Ageing is a process that affects us all. As much as many of us would like to stop the clock, there is simply no way to bring time to a halt, and as we get older the effects of that time become increasingly challenging. “Healthy Ageing” is often the best way to combat these challenges, and perhaps this is why it was a major theme at the Australian Association of Gerontology (AAG) National Conference in Adelaide at the end of 2014.
The important of exercise in the healthy ageing process was discussed in depth at the conference. We’ve all heard about the positive health benefits exercise can bring to people of any age, but these benefits are often exacerbated in older people. The Australian Physical Activity Guidelines for Older Adults recommends that those falling into this category should be aiming to do at least 30 minutes of moderate exercise five days a week, as well as some light resistance training, streching and balance exercises. Following these guidelines will help to protect older Australians againsthealth issues they are most susceptible to, such as hypertension, diabetes, osteoporosis, cancer, depression and even cognitive decline.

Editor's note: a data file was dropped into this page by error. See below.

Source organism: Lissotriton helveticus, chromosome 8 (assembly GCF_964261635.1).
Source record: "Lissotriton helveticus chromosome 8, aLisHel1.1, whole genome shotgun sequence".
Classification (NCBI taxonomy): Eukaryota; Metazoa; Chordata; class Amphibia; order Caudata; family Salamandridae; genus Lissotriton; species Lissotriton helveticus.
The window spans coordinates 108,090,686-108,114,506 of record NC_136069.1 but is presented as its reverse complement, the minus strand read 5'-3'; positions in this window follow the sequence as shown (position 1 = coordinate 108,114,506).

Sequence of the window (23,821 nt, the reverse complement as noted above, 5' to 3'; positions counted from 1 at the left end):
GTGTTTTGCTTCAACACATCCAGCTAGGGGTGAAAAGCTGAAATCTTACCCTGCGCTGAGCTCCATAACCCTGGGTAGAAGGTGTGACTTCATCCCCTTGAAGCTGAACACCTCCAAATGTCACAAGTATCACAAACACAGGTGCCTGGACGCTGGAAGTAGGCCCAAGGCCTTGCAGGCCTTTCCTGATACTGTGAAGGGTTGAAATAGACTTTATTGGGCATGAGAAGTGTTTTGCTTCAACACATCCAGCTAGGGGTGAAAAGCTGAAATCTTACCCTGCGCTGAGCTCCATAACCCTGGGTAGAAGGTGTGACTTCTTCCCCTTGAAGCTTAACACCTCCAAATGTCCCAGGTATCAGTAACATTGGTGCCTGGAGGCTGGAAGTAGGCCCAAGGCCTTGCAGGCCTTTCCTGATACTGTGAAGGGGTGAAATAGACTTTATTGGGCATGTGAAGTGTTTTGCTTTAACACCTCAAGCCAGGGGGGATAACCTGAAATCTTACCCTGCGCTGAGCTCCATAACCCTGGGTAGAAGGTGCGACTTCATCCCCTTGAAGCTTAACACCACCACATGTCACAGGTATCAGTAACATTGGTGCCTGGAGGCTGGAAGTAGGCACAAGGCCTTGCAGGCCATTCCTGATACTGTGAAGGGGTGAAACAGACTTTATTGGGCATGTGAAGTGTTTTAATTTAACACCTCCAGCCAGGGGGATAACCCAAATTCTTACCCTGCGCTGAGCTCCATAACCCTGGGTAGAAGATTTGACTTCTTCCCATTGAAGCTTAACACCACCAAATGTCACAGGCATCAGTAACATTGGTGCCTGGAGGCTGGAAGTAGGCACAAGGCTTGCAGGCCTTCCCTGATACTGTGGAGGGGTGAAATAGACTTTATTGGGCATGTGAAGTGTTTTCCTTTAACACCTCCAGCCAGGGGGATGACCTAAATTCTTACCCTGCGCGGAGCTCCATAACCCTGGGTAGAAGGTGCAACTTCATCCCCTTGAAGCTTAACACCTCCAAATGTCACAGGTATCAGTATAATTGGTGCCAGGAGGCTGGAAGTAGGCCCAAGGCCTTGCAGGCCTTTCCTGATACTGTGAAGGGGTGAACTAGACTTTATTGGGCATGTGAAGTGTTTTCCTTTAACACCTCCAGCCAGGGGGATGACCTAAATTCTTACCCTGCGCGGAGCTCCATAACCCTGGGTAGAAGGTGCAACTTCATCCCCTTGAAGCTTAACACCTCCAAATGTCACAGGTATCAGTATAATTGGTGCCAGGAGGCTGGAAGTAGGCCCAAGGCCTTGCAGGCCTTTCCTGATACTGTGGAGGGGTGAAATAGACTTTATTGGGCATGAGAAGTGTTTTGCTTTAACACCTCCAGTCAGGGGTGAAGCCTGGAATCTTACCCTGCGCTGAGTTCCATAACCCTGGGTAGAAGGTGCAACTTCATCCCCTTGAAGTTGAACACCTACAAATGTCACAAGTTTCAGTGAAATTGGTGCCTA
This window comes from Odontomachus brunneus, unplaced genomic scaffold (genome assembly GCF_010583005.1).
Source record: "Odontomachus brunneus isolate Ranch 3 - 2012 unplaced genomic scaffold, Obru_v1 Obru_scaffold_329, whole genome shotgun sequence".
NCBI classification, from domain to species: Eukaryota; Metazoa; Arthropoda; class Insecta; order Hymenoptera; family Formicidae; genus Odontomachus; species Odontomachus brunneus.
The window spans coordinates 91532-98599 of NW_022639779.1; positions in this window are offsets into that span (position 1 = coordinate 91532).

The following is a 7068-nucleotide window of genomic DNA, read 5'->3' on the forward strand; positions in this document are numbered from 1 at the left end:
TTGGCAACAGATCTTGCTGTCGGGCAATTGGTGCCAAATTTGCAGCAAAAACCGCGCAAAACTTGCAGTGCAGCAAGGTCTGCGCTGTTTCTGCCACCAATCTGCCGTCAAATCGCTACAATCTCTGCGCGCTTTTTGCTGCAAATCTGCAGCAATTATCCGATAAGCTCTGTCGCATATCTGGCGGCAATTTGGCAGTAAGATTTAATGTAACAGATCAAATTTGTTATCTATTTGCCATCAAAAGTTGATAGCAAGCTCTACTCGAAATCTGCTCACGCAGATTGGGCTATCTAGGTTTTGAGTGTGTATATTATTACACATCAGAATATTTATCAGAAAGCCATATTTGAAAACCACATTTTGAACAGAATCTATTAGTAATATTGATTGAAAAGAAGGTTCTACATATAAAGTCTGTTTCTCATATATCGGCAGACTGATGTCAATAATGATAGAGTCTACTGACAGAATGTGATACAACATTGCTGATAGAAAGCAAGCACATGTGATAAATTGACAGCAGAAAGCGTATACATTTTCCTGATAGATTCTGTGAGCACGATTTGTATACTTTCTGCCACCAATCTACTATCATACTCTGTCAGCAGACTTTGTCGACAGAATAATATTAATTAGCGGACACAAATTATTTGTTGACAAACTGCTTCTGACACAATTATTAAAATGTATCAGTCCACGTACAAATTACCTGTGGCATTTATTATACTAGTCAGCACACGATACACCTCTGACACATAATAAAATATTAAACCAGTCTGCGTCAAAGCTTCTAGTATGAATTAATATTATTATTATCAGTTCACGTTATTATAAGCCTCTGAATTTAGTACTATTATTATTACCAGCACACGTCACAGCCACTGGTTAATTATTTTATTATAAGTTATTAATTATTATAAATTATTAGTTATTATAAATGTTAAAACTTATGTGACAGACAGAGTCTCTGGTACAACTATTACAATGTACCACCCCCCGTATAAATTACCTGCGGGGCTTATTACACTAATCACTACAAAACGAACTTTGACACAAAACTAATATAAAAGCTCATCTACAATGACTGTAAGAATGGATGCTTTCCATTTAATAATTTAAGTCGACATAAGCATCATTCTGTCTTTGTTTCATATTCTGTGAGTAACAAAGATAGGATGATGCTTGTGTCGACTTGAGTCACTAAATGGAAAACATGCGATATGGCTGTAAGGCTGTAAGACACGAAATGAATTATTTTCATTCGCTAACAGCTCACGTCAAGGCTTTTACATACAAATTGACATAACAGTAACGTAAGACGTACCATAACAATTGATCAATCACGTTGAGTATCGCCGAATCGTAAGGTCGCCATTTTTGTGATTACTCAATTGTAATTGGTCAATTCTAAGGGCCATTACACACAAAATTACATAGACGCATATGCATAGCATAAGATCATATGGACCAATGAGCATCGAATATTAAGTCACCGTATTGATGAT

Nutrition was also focused on as a crucial aspect of healthy ageing. Ngaire Hobbins, author of “Eat to Cheat Ageing” was a guest speaker at the conference. She spoke of how an older Australians diet should differ from a standard healthy diet, but still aim to maintain a balance of all food group. She said it was important for those in their 70s and 80s to enjoy full fat milk, fresh butter and high protein foods.
Dr Briony Dow, President of the AAG, said the conference was “a fantastic opportunity for researchers and practitioners to get together and exchange ideas, build evidence into practice, and also to build capacity in the gerontology field”.